"THERE'S a chain of events in this best of all possible worlds," Dr. Pangloss says at the end of Voltaire's "Candide." "If you hadn't been caught up in the Inquisition, or walked across America . . . you would not be here eating candied fruit and pistachio nuts." "True," Candide answers. "But now we must tend our garden." Voltaire would have loved Charles C. Mann's outstanding new book, "1493: Uncovering the New World Columbus Created." In more than 500 lively pages, it not only explains the chain of events that produced those candied fruits, nuts and gardens, but also weaves their stories together into a convincing explanation of why our world is the way it is. Going one better than Voltaire, Mann's book opens in a garden as well as closes in one. The first is Mann's own in Massachusetts; the second, a Filipino family plot in Bulalacao. Despite being half a world apart, the two gardens grow many of the same plants, hardly any of which are native to either place. This, Mann tells us, is the hallmark of the ecological era we live in: the "Homogenocene," the Age of Homogeneity. "1493" picks up where Mann's best seller, "1491: New Revelations of the Americas Before Columbus," left off. In 1491, the Atlantic and Pacific Oceans were almost impassable barriers. America might as well have been on another planet from Europe and Asia. But Columbus's arrival in the Caribbean the following year changed everything. Plants, animals, microbes and cultures began washing around the world, taking tomatoes to Massachusetts, corn to the Philippines and slaves, markets and malaria almost everywhere. It was one world, ready or not. Mann generously acknowledges how much of this story line comes from Alfred W. Crosby's classic "Ecological Imperialism: The Biological Expansion of Europe, 900-1900," first published a quarter of a century ago. This book has had a huge influence in academia (it was one of the main inspirations for Jared Diamond's Pulitzer Prize-winning "Guns, Germs, and Steel"), but Mann has long felt it needed updating. When he met Crosby, he nagged the historian to write a new edition. Finally Crosby told him: "Well, if you think it's such a good idea, why don't you do it?" And so Mann did. "1493" is much more than just "Ecological Imperialism" warmed over, however. Mann takes the argument into new territory by suggesting that only by understanding what Crosby called "the Columbian Exchange" - the transfer of plants, animals, germs and people across continents over the last 500 years - can we make sense of contemporary globalization. The lesson of history, Mann argues, is that "from the outset globalization brought both enormous economic gains and ecological and social tumult that threatened to offset those gains." "With admirable evenhandedness, he shows how the costs and benefits of globalization have always been inseparable. We cannot have one without the other. Bringing the potato to Europe made it possible for the Irish famine to kill millions when the potatoes were stricken by blight, but it also kept other millions of half-starved peasants alive. Bringing malaria to the Americas depopulated some parts of the New World, but it also kept European armies out of other parts. Mann can even see the point of view of the chainsaw-wielding loggers who deforested the Philippines so that Americans could have cheap furniture: "These agents of destruction were just putting food on the table." Mann has managed the difficult trick of telling a complicated story in engaging and clear prose while refusing to reduce its ambiguities to slogans. He is not a professional historian, but most professionals could learn a lot from the deft way he does this. The book takes a roughly chronological approach, beginning in 1493 and continuing to 2011, and ranges across almost every continent. It is thoroughly researched and up-to-date, combining scholarship from fields as varied as world history, immunology and economics, but Mann wears his learning lightly. He serves up one arresting detail after another (who knew that "No Potatoes, No Popery!" was an English election slogan in 1765?), always in vivid language (as in his description of inland Brazil in the 1970s - "bad roads, poor land and lawless violence: 'Deadwood' with malaria"). Most impressive of all, he manages to turn plants, germs, insects and excrement into the lead actors in his drama while still parading before us an unforgettable cast of human characters. He makes even the most unpromising-sounding subjects fascinating. I, for one, will never look at a piece of rubber in quite the same way now that I have been introduced to the debauched nouveaux riches of 19th-century Brazil, guzzling Champagne from bathtubs and gunning one another down in the streets of Manaus. All historians struggle to get the balance between human will and vast impersonal forces just right. "Should part of the credit for the Emancipation Proclamation be assigned to malaria?" Mann asks, and while I'm sure he's right to answer that "the idea is not impossible," this claim (and one or two others) seems a stretch. But that is part of the book's appeal. Almost everyone will find something that challenges his assumptions. As well as making humans share the stage with other organisms, Mann also wants Europeans to surrender more of the limelight to the rest of humanity. In the 1960s, historians began to flip from casting Europeans as heroic adventurers who created the modern world to casting them as wicked exploiters. But they continued nonetheless to put Europeans in the main roles. Mann repeatedly emphasizes that the numbers do not bear this out. "Much of the great encounter between the two separate halves of the world," he observes, "was less a meeting of Europe and America than of Africans and Indians." As late as the 19th century, Europeans were still in a distinct minority in the New World. Mann might be faulted for sometimes seeming to forget that since 1492 it has overwhelmingly been Europeans (not Africans or Native Americans) who have put animals, plants and microbes into motion, but his larger points still stand. In setting off the Columbian Exchange, humans rarely knew what they were doing. Once begun, the process ran completely out of human control. And now that it has hit its stride, every animal, plant and bug in the world is caught up in it. Back in the 1870s, for instance, the British government, worried about its rubber supplies, offered to buy every rubber seed that could be smuggled out of Brazil. People didn't ask what this would mean for Laos - why would they? But 140 years on, the chain of events they set off has brought social upheaval and the threat of ecological collapse to this remote corner of the world. There is nowhere to hide from globalization. Mann shows that Dr. Pangloss was right: Candide's run-ins with the Inquisition and America's natives were not just random events. The Columbian Exchange has shaped everything about the modern world. It brought us the plants we tend in our gardens and the pests that eat them. And as it accelerates in the 21st century, it may take both away again. If you want to understand why, read "1493." A drawing from "The History of the Indies of New Spain," Diego Durán's account of the conquest of Mexico (circa 1581). Ian Morris is the author of "Why the West Rules - for Now: The Patterns of History, and What They Reveal About the Future."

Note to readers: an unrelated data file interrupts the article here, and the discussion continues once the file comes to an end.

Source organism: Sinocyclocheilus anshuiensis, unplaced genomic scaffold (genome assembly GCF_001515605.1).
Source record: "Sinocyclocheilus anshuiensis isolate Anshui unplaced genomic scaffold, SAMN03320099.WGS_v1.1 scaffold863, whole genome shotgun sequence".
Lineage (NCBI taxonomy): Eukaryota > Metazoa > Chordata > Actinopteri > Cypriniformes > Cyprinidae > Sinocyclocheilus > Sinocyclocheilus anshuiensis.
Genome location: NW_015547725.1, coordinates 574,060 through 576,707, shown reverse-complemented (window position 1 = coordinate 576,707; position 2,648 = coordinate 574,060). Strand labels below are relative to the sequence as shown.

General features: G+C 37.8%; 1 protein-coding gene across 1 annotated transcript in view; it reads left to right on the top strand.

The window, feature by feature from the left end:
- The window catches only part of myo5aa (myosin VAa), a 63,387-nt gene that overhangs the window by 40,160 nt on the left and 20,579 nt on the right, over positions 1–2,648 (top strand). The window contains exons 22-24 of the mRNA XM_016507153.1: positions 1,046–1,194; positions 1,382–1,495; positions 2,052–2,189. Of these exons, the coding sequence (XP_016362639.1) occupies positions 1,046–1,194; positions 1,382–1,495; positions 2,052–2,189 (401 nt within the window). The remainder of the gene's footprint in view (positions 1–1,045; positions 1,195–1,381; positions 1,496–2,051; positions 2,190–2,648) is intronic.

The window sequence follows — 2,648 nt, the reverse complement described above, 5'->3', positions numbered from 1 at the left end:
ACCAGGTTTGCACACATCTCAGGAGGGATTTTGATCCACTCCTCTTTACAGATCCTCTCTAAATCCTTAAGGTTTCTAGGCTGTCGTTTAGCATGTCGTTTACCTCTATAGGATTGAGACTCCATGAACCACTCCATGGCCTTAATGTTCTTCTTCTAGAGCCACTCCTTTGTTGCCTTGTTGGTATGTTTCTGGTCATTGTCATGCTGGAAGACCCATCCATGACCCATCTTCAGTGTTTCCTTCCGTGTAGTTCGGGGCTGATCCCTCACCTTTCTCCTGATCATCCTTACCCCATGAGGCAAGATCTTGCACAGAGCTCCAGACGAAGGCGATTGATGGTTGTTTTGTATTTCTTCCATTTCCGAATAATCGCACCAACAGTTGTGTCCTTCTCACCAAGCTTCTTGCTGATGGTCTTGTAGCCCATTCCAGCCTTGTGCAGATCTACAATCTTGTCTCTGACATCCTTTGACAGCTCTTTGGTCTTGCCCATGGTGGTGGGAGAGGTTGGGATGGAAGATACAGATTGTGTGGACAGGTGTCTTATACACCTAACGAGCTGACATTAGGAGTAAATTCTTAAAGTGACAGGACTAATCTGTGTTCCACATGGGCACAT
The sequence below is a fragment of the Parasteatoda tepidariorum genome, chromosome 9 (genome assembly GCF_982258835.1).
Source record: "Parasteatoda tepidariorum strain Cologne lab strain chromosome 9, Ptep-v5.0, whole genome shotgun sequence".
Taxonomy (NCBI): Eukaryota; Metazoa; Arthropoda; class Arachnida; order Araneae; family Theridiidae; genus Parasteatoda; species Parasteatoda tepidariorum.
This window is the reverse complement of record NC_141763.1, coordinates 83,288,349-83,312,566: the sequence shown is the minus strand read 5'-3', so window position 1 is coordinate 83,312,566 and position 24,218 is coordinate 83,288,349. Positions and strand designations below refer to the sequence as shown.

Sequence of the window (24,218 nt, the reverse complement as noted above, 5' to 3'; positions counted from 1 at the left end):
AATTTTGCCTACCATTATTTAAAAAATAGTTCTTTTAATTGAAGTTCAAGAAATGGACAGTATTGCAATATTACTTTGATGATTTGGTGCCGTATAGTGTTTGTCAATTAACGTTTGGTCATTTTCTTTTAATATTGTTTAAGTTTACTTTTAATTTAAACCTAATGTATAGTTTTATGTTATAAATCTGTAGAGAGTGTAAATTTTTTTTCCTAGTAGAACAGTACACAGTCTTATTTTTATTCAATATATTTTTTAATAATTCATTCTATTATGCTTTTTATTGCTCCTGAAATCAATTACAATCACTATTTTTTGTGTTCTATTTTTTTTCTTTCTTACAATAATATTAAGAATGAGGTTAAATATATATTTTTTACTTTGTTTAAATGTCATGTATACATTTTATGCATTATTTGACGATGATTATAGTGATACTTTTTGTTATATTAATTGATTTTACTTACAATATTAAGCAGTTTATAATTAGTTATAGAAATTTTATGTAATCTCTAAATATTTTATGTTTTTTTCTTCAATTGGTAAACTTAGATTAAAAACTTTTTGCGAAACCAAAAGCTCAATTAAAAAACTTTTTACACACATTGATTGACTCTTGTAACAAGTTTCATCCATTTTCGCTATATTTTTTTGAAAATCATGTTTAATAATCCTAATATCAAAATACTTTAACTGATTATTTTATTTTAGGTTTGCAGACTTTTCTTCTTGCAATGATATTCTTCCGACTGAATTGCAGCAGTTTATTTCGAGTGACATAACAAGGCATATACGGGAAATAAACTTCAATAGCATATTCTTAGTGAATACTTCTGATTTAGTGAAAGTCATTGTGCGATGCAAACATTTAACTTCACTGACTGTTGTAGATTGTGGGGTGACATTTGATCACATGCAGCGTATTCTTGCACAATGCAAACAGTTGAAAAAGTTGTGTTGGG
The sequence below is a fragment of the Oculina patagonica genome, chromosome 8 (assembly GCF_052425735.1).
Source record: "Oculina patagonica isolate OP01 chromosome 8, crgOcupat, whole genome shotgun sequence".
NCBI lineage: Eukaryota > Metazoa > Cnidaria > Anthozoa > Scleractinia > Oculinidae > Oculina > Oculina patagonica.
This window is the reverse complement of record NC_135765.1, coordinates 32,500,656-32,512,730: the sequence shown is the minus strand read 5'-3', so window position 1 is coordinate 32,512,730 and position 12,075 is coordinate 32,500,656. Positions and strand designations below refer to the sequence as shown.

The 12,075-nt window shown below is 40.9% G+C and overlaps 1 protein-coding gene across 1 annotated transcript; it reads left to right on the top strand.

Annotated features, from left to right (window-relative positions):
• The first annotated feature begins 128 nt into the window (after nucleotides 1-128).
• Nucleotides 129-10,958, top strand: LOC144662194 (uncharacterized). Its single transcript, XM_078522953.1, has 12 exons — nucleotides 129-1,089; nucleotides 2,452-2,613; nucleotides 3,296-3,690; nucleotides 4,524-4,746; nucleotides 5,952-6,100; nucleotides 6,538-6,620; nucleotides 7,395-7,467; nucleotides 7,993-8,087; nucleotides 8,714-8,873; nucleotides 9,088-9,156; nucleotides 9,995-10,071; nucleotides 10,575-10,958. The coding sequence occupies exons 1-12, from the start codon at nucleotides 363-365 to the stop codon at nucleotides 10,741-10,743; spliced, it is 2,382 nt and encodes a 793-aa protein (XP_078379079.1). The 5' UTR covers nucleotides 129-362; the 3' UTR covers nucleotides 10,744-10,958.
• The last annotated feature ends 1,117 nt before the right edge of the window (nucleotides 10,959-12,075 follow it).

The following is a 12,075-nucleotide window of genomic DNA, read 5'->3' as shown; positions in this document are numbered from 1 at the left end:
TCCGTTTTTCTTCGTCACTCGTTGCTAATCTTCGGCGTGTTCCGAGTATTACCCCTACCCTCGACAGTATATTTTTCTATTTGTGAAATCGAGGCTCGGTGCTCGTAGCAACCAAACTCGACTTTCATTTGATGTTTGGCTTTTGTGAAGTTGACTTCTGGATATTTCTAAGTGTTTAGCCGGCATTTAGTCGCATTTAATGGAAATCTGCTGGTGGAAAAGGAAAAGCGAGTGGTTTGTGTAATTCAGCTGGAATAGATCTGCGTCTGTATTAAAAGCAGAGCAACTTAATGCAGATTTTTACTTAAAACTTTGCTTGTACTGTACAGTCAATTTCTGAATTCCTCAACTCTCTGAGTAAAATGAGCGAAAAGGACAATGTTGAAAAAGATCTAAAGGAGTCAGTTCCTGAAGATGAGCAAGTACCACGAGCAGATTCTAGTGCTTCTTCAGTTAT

Copyright (c) The New York Times Company [August 21, 2011]